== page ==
What this review makes very clear is that better-designed trials are needed. Sadly, the search for unpublished studies suggests that we are not on the cusp of a flood of high-quality data. Cossins et al., (2012) recommend a collaborative, multi-centre approach to addressing this issue, a sentiment that we share wholeheartedly. While we might not learn much from the existing data regarding the best treatment for CRPS, there are clear lessons for how to cultivate the evidence base. Furthermore, this review demonstrates that bisphosphonates, ketamine and graded motor imagery programmes all hold promise and are interventions worthy of further, rigorous investigation.
- 2012). Treatment of complex regional pain syndrome in adults: A systematic review of randomized controlled trials published from June 2000 to February 2012. Eur J Pain 17, 158–173. , , , , , (
- 2009). Interpreting the clinical importance of group differences in chronic pain clinical trials: IMMPACT recommendations. Pain 146, 238–244. , , , , , , , , , , , (
- 2010). Research design considerations for confirmatory chronic pain clinical trials: IMMPACT recommendations. Pain 149, 177–193. , , , , , , , , , , , , , , , , , , , , , , , , , , , , , , , , , , , , , , (
- 2012). Considerations for improving assay sensitivity in chronic pain clinical trials: IMMPACT recommendations. Pain 153, 1148–1158. , , , , , , , , , , , , , , , , , , , , , , , , , , , , , , , , , , , , , , , , , , , (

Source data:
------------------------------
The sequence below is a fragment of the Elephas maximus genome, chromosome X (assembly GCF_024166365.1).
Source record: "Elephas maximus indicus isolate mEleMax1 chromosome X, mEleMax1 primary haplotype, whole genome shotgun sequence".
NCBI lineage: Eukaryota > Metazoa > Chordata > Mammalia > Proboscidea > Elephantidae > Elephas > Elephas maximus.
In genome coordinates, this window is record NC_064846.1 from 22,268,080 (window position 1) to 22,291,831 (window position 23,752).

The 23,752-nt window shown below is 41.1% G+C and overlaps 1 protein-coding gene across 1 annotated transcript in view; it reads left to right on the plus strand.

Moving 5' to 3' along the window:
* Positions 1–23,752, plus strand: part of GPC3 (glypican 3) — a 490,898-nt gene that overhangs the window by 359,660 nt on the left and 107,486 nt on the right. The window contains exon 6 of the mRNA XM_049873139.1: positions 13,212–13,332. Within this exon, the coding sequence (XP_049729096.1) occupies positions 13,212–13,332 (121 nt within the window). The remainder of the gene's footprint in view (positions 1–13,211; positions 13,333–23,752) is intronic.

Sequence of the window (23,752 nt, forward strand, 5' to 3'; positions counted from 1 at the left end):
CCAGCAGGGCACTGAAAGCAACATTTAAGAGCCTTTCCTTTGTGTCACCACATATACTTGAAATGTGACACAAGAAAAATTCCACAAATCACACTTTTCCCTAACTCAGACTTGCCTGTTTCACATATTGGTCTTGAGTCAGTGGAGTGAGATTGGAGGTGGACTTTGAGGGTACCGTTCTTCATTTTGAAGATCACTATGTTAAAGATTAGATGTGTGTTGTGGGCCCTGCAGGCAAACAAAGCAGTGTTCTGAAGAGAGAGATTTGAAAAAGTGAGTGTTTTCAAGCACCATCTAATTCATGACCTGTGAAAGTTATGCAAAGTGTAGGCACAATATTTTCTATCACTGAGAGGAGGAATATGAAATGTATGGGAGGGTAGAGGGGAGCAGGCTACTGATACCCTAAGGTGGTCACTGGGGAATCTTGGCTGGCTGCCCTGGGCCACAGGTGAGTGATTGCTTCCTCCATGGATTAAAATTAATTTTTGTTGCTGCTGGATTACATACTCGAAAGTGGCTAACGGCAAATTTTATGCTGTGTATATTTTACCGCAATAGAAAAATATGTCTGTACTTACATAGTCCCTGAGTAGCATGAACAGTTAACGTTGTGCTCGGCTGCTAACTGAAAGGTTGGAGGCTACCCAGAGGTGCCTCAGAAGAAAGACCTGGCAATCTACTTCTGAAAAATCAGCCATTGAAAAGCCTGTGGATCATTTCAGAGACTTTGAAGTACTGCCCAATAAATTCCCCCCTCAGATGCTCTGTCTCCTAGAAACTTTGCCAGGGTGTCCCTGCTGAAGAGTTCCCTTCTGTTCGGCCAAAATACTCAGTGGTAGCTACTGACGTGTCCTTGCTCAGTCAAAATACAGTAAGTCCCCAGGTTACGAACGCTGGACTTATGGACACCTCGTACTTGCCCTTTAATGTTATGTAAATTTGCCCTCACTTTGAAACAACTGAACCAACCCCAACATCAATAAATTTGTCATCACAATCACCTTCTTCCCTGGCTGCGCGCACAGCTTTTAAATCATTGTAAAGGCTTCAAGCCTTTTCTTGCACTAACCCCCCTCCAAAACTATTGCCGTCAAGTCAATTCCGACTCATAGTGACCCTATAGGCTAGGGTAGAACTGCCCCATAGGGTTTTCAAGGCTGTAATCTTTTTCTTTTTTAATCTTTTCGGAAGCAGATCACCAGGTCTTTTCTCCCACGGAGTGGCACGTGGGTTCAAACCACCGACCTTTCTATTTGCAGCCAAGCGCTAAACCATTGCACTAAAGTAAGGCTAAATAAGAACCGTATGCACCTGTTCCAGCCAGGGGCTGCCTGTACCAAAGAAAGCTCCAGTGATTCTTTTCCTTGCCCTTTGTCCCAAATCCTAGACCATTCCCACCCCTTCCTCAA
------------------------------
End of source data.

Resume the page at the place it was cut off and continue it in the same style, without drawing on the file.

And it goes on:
- 2008). Interpreting the clinical importance of treatment outcomes in chronic pain clinical trials: IMMPACT recommendations. J Pain 9, 105–121. , , , , , , , , , , (
- 2010). Non-invasive brain stimulation for chronic pain in adults. Cochrane Database Syst Rev (9), CD008208. , , , , (
- 2011). Interventions for treating pain and disability in adults with complex regional pain syndrome. Overview (PROTOCOL). Cochrane Database Syst Rev (11), CD009416. , , , , (
- 2010). Repetitive transcranial magnetic stimulation is efficacious as an add-on to pharmacological therapy in complex regional pain syndrome (CRPS) type I. J Pain 11, 1203–1210. , , , , , , , (
- 2004). Repetitive transcranial magnetic stimulation of the motor cortex attenuates pain perception in complex regional pain syndrome type I. Neurosci Lett 356, 87–90. , , , , , (
- the CONSORT Group. (2010). CONSORT 2010 Statement: Updated guidelines for reporting parallel group randomised trials. BMJ 340, c332. , , , for
- 2008). Analyzing multiple endpoints in clinical trials of pain treatments: IMMPACT recommendations. Pain 139, 485–493. , , , , , , , , , , , , , , , , , , , , , , , , , , , , , (